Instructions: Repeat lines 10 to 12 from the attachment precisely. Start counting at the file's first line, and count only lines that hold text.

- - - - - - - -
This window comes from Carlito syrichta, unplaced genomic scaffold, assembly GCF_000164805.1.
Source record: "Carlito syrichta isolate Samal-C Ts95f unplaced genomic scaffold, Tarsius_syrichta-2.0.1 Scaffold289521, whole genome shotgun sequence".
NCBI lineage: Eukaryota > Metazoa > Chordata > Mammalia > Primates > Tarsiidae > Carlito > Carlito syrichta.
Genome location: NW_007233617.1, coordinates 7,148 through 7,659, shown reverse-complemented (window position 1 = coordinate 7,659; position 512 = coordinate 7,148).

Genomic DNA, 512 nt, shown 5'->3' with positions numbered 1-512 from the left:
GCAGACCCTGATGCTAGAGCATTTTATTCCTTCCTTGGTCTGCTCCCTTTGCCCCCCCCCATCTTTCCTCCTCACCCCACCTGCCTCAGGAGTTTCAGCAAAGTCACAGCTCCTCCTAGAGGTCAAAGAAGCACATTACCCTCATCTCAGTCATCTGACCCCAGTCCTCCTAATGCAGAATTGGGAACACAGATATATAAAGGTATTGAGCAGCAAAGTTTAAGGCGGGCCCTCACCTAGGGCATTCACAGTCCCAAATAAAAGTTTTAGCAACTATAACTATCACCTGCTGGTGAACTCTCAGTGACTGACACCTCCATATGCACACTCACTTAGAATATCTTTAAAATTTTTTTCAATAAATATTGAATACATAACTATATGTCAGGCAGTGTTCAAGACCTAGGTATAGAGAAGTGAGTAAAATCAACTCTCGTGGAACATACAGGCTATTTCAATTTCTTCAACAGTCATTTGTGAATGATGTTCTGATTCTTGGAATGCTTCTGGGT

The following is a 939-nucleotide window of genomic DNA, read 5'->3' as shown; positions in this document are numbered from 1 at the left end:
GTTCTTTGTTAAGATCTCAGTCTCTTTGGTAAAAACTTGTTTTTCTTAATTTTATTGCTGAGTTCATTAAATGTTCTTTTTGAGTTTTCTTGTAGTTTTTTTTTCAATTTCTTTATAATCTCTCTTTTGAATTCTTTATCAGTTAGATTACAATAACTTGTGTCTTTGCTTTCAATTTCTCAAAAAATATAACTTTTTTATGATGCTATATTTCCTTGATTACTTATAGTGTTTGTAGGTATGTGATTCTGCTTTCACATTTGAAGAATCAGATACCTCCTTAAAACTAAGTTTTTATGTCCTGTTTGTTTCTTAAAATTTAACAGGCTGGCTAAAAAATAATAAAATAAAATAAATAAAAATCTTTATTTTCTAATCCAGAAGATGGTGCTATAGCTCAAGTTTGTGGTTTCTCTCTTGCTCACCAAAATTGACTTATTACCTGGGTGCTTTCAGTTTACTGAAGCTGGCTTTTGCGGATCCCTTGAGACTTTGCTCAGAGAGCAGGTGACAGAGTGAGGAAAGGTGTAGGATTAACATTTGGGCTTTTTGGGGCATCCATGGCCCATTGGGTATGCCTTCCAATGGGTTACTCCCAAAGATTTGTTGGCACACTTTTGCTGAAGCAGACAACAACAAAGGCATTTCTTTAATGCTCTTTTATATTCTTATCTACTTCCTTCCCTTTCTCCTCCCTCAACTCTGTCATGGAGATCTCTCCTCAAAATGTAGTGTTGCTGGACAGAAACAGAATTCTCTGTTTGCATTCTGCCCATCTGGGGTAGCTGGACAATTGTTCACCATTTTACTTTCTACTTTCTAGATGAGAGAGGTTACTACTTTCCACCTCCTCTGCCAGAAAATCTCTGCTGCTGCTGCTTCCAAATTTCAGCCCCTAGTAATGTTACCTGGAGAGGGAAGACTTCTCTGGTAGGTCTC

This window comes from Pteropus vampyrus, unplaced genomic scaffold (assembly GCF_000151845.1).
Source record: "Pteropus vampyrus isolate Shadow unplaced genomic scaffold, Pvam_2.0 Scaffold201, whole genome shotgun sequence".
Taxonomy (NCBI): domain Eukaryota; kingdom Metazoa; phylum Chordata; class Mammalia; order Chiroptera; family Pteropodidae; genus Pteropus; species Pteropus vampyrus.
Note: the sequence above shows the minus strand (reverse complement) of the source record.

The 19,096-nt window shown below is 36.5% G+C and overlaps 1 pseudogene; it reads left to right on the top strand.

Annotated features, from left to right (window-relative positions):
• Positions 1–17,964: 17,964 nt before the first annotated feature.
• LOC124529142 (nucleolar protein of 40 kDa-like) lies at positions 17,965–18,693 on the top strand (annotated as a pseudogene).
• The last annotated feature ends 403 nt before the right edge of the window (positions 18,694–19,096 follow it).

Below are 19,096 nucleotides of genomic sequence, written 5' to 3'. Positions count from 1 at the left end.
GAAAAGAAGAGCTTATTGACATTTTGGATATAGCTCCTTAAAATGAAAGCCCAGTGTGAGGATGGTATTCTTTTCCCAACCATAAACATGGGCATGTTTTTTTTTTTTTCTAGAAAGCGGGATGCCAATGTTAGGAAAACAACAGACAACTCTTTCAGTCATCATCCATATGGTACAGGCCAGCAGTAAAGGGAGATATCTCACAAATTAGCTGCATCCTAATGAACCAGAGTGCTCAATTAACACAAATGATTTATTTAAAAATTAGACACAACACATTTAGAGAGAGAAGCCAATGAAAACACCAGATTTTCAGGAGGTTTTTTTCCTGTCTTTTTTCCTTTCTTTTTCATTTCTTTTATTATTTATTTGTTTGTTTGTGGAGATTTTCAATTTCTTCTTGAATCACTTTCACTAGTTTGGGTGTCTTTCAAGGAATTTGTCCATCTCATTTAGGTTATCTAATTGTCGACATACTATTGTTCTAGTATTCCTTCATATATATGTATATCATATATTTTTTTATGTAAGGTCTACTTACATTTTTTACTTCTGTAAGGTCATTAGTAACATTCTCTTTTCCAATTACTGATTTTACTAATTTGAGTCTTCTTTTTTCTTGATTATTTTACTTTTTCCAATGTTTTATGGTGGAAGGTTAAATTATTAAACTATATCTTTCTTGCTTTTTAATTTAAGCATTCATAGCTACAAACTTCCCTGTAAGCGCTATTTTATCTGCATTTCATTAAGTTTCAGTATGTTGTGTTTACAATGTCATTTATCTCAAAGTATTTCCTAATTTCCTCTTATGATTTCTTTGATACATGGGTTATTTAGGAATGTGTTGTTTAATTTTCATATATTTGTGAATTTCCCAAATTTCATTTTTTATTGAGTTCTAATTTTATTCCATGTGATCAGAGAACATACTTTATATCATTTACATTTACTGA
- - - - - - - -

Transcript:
Source record: "Pteropus vampyrus isolate Shadow unplaced genomic scaffold, Pvam_2.0 Scaffold201, whole genome shotgun sequence".
Taxonomy (NCBI): domain Eukaryota; kingdom Metazoa; phylum Chordata; class Mammalia; order Chiroptera; family Pteropodidae; genus Pteropus; species Pteropus vampyrus.
Note: the sequence above shows the minus strand (reverse complement) of the source record.